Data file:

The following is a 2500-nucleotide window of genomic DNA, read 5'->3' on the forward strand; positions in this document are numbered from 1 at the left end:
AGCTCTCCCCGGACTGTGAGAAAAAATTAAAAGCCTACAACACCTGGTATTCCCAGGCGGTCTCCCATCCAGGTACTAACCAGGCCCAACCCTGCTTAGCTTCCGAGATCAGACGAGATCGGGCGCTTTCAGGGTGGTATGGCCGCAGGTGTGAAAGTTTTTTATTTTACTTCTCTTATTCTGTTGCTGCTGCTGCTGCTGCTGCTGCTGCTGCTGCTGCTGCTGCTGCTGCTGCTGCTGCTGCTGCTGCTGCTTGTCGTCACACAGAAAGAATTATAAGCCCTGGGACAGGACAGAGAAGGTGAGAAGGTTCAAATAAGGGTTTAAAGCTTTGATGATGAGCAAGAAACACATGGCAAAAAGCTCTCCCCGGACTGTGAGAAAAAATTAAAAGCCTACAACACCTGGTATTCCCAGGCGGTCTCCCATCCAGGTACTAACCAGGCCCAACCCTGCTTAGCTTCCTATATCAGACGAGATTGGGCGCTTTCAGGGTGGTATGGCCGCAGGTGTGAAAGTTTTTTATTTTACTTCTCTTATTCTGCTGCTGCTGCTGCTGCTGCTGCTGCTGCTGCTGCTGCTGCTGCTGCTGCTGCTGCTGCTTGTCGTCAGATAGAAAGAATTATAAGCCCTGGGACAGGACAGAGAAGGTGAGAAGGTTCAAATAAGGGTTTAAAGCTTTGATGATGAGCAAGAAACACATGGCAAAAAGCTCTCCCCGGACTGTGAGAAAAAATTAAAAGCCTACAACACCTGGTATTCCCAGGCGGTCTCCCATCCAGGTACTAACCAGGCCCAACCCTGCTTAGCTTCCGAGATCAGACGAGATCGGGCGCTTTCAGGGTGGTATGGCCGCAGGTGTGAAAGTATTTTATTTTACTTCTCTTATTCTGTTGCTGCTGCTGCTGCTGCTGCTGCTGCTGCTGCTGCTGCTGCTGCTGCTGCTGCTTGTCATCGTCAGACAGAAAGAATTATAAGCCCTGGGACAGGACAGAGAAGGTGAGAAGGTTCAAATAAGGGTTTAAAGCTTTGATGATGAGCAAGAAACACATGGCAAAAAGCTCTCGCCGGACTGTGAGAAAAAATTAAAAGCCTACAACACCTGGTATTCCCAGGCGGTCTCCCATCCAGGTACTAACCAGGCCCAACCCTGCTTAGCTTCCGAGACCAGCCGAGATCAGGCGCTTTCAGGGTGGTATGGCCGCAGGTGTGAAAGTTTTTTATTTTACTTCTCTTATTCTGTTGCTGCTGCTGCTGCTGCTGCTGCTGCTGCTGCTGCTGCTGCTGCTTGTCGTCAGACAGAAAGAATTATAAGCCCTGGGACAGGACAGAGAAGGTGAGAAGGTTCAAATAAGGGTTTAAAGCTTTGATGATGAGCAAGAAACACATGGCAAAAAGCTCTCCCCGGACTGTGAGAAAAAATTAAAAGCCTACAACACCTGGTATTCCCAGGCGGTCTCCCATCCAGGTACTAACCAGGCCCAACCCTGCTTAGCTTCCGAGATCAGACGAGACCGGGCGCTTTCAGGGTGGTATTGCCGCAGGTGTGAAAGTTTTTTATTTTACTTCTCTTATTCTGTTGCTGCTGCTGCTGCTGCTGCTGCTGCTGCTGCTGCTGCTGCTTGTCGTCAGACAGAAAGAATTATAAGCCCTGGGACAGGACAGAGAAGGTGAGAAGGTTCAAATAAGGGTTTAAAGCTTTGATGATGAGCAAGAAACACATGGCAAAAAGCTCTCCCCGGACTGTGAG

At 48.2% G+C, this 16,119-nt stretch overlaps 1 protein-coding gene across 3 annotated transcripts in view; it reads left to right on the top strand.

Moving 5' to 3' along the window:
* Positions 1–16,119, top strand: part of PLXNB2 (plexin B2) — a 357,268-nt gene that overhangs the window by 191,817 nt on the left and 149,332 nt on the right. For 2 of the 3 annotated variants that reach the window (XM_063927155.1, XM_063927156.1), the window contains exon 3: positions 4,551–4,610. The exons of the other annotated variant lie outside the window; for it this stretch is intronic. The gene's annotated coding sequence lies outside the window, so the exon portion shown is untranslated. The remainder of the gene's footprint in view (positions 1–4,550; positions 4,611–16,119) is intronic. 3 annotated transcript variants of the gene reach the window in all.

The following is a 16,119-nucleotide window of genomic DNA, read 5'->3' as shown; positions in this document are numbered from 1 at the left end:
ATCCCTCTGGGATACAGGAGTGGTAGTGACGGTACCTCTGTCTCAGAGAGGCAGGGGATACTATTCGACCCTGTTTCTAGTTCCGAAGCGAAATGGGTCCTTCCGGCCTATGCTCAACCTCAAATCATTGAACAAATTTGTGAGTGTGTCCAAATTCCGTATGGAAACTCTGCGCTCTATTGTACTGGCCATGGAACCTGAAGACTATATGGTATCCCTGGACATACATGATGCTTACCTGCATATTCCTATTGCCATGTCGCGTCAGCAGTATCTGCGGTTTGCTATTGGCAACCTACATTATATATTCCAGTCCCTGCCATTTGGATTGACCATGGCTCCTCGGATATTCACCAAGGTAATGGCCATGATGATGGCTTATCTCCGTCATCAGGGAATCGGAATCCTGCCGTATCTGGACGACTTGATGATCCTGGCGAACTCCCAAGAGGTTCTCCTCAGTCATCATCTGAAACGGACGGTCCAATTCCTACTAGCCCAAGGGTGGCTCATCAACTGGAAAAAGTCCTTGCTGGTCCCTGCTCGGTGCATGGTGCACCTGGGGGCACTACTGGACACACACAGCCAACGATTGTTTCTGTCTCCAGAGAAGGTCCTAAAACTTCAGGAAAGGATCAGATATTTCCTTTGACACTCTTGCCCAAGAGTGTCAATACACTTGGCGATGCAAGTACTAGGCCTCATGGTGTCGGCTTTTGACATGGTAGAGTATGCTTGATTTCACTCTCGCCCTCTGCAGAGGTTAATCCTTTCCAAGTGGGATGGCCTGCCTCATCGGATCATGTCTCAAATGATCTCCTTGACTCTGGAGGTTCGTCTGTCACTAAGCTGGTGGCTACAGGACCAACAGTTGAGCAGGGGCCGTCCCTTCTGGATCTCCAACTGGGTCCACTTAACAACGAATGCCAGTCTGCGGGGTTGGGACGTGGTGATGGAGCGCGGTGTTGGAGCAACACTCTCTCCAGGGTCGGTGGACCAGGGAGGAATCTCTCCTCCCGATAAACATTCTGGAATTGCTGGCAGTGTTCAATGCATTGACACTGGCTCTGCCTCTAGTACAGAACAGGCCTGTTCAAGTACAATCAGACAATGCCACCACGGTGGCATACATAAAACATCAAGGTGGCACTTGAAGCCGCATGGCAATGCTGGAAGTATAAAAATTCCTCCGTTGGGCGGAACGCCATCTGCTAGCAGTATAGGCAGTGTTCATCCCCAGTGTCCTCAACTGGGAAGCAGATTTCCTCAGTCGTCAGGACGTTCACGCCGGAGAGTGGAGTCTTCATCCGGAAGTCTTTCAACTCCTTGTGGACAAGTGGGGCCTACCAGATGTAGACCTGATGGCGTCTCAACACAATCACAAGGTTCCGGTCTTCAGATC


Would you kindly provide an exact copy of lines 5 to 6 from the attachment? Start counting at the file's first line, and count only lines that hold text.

* Positions 1–16,119, top strand: part of PLXNB2 (plexin B2) — a 357,268-nt gene that overhangs the window by 191,817 nt on the left and 149,332 nt on the right. For 2 of the 3 annotated variants that reach the window (XM_063927155.1, XM_063927156.1), the window contains exon 3: positions 4,551–4,610. The exons of the other annotated variant lie outside the window; for it this stretch is intronic. The gene's annotated coding sequence lies outside the window, so the exon portion shown is untranslated. The remainder of the gene's footprint in view (positions 1–4,550; positions 4,611–16,119) is intronic. 3 annotated transcript variants of the gene reach the window in all.

The following is a 16,119-nucleotide window of genomic DNA, read 5'->3' as shown; positions in this document are numbered from 1 at the left end: